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Planning Retirement Online

The Kitchen Garden  

                                     May 2010

Vegetables and Herbs

green vegMay is the month for sowing most vegetables outdoors - French and runner beans, beetroot, broccoli, cabbages, cauliflower, carrots, kale, leeks, lettuce, spring onions, parsnips, spinach and turnips. Try to stagger the sowings so that they crop over a longer period.

Sow seeds of sweetcorn this month in 3in pots at 17C (60F) for planting out next month and begin to harden off home-raised outdoor tomatoes in a cold frame.

Sow pumpkins under glass in individual 3in pots at 65c (22F). Harden off in due course and plant out next month in richly manured land. Make a metre ring of compost around the plant so you can water generously into the cavity.

On indoor tomatoes nip out the sideshoots which sprout away at the leaf joints, and keep the plants well fed.

If the weather is kind, plant out pot-grown plants of sweetcorn, 12-18in apart in square blocks, rather than rows, to assist pollination which is done by wind and not insects. Alternatively, seed can be sown direct in the ground for a later crop.

Cut down some clumps of chives, and feed and water, to keep them coming fresh from the base again. Allow some to flower, but do not let them seed.

Draw up extra soil around the young shoots of early potatoes. This gives the tubers underground some extra protection from light, so they don't turn green. If frost is forecast, protect the plants with horticultural fleece, or more soil.

Look out for blackfly clustering around the tips of broad beans. They are best removed by pinching off the shoot tips and squashing under foot. If you were organised enough to sow French beans last month, plant them out now, at 6in intervals, but be prepared to cover them with fleece overnight in cold spells.

There are lots of tempting herbs on sale at garden centers now. If you grow them in pots, choose a sunny terrace or windowsill and plant into John Innes no 3 compost, which is free-lettuce plantsdraining and easy for roots to settle in. Look out for lemon-scented thyme 'Doone Valley', with golden foliage, and deep-crimson-flowered thyme 'Ruby Glow.' No herb garden should be without rosemary and lavender, and basil can go outdoors next month.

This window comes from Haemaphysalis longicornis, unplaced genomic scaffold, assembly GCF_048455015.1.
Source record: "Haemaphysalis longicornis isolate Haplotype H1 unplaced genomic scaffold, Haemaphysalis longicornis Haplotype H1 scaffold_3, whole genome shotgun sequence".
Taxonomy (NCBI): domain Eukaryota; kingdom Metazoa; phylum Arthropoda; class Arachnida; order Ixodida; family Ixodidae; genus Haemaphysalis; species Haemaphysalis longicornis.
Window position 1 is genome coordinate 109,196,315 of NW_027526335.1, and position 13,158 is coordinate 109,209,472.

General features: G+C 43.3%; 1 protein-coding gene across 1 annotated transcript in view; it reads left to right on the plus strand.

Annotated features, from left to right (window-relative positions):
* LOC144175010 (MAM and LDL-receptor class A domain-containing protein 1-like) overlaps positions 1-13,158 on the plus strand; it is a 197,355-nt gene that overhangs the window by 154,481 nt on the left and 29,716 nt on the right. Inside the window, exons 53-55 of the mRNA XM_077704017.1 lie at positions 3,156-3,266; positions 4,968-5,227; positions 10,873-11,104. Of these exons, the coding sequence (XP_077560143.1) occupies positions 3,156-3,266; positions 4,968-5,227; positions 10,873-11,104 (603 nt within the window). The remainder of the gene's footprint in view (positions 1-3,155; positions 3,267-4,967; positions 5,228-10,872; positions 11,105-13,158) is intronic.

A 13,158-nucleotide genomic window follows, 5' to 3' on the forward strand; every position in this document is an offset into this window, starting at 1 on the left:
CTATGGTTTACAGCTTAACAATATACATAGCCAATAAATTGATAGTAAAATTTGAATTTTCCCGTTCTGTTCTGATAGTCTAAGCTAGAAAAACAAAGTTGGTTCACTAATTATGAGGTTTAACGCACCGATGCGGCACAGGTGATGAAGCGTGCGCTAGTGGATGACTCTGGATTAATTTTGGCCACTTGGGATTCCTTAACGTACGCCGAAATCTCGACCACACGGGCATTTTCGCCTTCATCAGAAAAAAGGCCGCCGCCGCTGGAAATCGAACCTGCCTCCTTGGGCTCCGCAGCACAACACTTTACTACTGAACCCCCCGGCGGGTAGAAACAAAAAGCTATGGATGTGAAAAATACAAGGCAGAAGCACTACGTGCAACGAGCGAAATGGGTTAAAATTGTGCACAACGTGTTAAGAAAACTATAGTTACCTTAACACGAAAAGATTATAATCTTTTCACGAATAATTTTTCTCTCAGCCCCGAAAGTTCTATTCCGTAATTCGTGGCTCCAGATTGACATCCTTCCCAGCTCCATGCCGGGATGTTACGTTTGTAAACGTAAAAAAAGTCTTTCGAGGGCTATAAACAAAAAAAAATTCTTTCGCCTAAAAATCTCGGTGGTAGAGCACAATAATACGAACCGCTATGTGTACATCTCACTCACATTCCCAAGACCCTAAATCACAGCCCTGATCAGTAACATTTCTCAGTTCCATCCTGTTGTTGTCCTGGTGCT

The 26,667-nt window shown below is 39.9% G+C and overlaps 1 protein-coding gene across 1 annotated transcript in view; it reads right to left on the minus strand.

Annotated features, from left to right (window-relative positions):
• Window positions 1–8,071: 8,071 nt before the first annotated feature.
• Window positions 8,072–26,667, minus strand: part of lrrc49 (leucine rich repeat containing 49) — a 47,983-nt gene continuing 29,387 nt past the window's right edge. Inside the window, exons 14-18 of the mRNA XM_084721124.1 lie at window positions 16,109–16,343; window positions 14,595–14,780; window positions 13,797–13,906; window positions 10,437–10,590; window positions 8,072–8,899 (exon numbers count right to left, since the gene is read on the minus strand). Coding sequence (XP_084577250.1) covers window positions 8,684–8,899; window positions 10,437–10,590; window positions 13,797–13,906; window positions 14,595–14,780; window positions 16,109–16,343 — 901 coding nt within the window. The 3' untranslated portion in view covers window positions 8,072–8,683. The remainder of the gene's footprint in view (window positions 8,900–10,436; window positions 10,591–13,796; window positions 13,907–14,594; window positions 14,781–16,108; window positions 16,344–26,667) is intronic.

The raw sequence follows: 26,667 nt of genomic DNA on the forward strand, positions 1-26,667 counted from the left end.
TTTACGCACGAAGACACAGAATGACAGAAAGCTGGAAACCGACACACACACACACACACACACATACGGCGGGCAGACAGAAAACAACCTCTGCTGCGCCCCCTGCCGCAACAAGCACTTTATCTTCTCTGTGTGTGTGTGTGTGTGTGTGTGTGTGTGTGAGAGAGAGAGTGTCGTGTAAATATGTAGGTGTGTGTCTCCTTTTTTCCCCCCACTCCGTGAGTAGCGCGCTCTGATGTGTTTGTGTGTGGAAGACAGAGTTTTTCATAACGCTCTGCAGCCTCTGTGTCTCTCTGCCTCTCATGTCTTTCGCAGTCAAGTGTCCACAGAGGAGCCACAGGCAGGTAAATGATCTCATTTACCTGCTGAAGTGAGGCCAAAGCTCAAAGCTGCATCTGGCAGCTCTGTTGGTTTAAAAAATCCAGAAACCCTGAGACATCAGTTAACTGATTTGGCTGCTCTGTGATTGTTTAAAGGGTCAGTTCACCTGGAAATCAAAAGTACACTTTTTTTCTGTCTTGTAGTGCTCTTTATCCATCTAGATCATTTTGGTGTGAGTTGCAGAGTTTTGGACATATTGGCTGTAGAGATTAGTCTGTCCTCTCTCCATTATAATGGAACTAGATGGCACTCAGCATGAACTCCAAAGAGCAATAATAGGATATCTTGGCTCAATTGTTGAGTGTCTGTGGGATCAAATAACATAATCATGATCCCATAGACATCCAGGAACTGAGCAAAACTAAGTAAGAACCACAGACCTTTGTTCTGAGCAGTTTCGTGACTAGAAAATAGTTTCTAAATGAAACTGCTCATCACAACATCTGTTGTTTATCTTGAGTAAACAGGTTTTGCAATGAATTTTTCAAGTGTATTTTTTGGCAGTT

We are really into the salad season now. Sow assorted salads every couple of weeks for continuous supplies and keep a sharp eye on their watering needs, the odd light drizzle of rain is not enough.

Place a collar of felt around the stems of cabbage when planting out to protect from cabbage root fly.



ApplesWith a little luck, you may begin to see the first fruit on your strawberries by late this month. The birds will enjoy them very much if you don't provide some protective netting over them. Newly planted strawberries should have the blossoms picked off until they become well established. Tuck straw among the plants to keep the fruit clean from soil splashes and to keep the soil moist.

Check the water needs of wall-trained fruits, especially those being grown under glass and make sure that wall-trained fruit trees, especially stone fruits, have had plenty of water if the weather heats up.

  • Prune bush peaches, taking out dead wood and crossing branches, and encouraging an open centre.
  • Raspberry canes should be tied in to straining wires as they grow to prevent wind damage.
  • Apply a good manure mulch to rhubarb and begin to crop before the stems become tough and sour.
  • Continue to protect fruit blossom from late frosts where practical by the use of horticultural fleece.